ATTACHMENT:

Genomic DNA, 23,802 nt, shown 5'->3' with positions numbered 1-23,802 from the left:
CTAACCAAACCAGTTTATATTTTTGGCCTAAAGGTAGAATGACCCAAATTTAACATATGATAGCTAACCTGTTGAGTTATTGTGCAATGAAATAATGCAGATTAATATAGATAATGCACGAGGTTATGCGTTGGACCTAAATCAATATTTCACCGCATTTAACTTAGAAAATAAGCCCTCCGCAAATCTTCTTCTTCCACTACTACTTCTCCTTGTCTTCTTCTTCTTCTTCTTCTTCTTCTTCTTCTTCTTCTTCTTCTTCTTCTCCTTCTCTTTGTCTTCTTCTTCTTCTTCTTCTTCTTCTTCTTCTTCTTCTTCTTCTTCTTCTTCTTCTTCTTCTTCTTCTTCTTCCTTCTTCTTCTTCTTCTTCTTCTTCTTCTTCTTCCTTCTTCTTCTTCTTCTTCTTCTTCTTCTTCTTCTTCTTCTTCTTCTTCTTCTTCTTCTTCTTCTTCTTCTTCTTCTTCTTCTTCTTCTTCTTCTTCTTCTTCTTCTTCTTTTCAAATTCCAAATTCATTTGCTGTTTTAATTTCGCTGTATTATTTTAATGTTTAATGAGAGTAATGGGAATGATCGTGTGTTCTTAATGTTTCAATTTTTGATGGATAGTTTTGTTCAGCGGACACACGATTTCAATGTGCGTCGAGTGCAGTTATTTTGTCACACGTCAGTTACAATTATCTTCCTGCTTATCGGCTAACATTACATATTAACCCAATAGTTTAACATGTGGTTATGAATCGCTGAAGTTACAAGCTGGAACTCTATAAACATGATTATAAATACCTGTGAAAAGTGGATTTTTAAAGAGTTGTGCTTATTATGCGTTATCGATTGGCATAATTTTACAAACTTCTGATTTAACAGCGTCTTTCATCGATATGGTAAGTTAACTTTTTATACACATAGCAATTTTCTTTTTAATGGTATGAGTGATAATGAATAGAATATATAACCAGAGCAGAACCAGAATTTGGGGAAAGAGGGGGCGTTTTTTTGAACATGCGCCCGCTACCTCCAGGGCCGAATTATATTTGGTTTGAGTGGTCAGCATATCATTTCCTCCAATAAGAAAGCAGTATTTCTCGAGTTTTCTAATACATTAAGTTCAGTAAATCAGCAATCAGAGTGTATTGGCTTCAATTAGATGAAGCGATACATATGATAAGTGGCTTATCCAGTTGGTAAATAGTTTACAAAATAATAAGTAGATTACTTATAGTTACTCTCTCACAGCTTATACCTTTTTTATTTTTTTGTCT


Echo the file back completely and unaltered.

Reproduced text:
Genomic DNA, 23,802 nt, shown 5'->3' with positions numbered 1-23,802 from the left:
CTAACCAAACCAGTTTATATTTTTGGCCTAAAGGTAGAATGACCCAAATTTAACATATGATAGCTAACCTGTTGAGTTATTGTGCAATGAAATAATGCAGATTAATATAGATAATGCACGAGGTTATGCGTTGGACCTAAATCAATATTTCACCGCATTTAACTTAGAAAATAAGCCCTCCGCAAATCTTCTTCTTCCACTACTACTTCTCCTTGTCTTCTTCTTCTTCTTCTTCTTCTTCTTCTTCTTCTTCTTCTTCTTCTTCTCCTTCTCTTTGTCTTCTTCTTCTTCTTCTTCTTCTTCTTCTTCTTCTTCTTCTTCTTCTTCTTCTTCTTCTTCTTCTTCTTCTTCCTTCTTCTTCTTCTTCTTCTTCTTCTTCTTCTTCCTTCTTCTTCTTCTTCTTCTTCTTCTTCTTCTTCTTCTTCTTCTTCTTCTTCTTCTTCTTCTTCTTCTTCTTCTTCTTCTTCTTCTTCTTCTTCTTCTTCTTCTTCTTCTTTTCAAATTCCAAATTCATTTGCTGTTTTAATTTCGCTGTATTATTTTAATGTTTAATGAGAGTAATGGGAATGATCGTGTGTTCTTAATGTTTCAATTTTTGATGGATAGTTTTGTTCAGCGGACACACGATTTCAATGTGCGTCGAGTGCAGTTATTTTGTCACACGTCAGTTACAATTATCTTCCTGCTTATCGGCTAACATTACATATTAACCCAATAGTTTAACATGTGGTTATGAATCGCTGAAGTTACAAGCTGGAACTCTATAAACATGATTATAAATACCTGTGAAAAGTGGATTTTTAAAGAGTTGTGCTTATTATGCGTTATCGATTGGCATAATTTTACAAACTTCTGATTTAACAGCGTCTTTCATCGATATGGTAAGTTAACTTTTTATACACATAGCAATTTTCTTTTTAATGGTATGAGTGATAATGAATAGAATATATAACCAGAGCAGAACCAGAATTTGGGGAAAGAGGGGGCGTTTTTTTGAACATGCGCCCGCTACCTCCAGGGCCGAATTATATTTGGTTTGAGTGGTCAGCATATCATTTCCTCCAATAAGAAAGCAGTATTTCTCGAGTTTTCTAATACATTAAGTTCAGTAAATCAGCAATCAGAGTGTATTGGCTTCAATTAGATGAAGCGATACATATGATAAGTGGCTTATCCAGTTGGTAAATAGTTTACAAAATAATAAGTAGATTACTTATAGTTACTCTCTCACAGCTTATACCTTTTTTATTTTTTTGTCT